"New housing was constructed around World War I in Dundalk for white factory workers, but it excluded black workers," Donaldson writes. "Partially as a result, African Americans focused on building their own community."
One thing you should know about Mrs. Speed is that she has a life-sized cut-out of Henrietta Lacks in her store that she refers to as "she."
"She's in there laying down right now," she tells Giordano, referencing a small building that serves as a store and fundraising headquarters for the Henrietta Lacks museum she hopes to one day build. "I needed a frame put on her because she's fragile."
Mrs. Speed wasn't born and raised in Turner Station, but she's now its chief historian and number one ambassador. She tells me that she moved here when she met and married her husband. She was working in Baltimore City as a hairdresser, and the barbers in the shop next door told her that they knew of a young man in Turner Station they thought she should meet.
"That was in the late '50s and I came here in the '60s and after being here I would never want to go any other place because it is such a secure area for raising a family," she tells me. "We have done four books, and doing those four books we still haven't captured the epitome of all that was accomplished in this two-by-four community."
Mrs. Speed is generous with her time. At a moment where she could be rightfully suspicious of people coming through with a timely news peg—Oprah's HBO movie—she offers us a tour of Turner Station and agrees to let Giordano photograph her.
She has to go fix her hair before Giordano can shoot and as she heads home for a moment, she tells us to check in with Margaret "Betty" Watkins, her assistant in the hair shop.
Before we head that way, I feel a weird compulsion to tell Giordano all about the Annapolis I grew up in. I grew up in the Parole area, not very far from downtown, where the Naval Academy and all the fancy boats are, but miles and miles away when it comes to the color of the people who live there (black) and their income (working class). There is an exclusive black community not too far from where I grew up that was started by Frederick Douglass' son. I can walk from the home I grew up in to the tiny schoolhouse that my parents, now in their late 70s, attended as kids. Turner Station is dredging up these thoughts and memories because Turner Station feels like home to me.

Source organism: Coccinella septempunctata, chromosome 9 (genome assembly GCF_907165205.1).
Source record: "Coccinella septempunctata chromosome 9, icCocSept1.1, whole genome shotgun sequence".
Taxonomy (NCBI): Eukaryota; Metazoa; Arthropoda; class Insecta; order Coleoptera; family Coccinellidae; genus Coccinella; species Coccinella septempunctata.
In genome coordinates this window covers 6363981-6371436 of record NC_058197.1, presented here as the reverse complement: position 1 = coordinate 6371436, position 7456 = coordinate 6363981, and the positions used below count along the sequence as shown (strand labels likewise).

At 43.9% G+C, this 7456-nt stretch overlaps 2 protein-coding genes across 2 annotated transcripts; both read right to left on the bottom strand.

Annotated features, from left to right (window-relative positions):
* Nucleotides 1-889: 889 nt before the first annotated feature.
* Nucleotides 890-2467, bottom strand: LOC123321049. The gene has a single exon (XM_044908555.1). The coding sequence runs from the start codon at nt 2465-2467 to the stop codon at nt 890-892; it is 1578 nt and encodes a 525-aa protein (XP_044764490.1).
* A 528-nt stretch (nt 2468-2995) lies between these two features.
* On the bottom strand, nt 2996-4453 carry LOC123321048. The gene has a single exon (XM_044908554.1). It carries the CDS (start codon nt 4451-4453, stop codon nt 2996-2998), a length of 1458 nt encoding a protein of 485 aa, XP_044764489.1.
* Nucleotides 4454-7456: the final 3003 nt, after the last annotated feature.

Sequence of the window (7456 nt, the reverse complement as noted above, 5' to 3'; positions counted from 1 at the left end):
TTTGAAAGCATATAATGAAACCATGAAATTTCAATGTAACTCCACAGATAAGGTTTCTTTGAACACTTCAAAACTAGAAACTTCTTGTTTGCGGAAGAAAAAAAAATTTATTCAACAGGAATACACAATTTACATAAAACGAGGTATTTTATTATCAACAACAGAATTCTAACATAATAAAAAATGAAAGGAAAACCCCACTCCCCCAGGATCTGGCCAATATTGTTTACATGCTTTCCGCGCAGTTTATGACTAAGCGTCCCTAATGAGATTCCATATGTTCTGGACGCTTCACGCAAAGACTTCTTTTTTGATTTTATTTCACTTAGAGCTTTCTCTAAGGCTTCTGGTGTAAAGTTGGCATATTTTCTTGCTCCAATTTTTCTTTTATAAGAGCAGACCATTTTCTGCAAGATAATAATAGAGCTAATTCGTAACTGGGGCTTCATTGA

There's something about all black communities that unites them. They are safe spaces (before safe spaces became a politically fraught word) where residents can speak their own language and try to protect each other as best they can. They all have their own facts and fictions, their own tragedies and triumphs. Many of them (though certainly not all) are marked by lack—lack of access, lack of funds, the fact that people had to make do with what they had and make it great. Turner Station has the stillness that I see in my part of Annapolis, even though those parts are being eaten up by progress and development. It also reminds me of the tiny, sleepy town of Preston, Maryland on the Eastern Shore, where my husband's family is from. All three places seem, in part, almost frozen in time.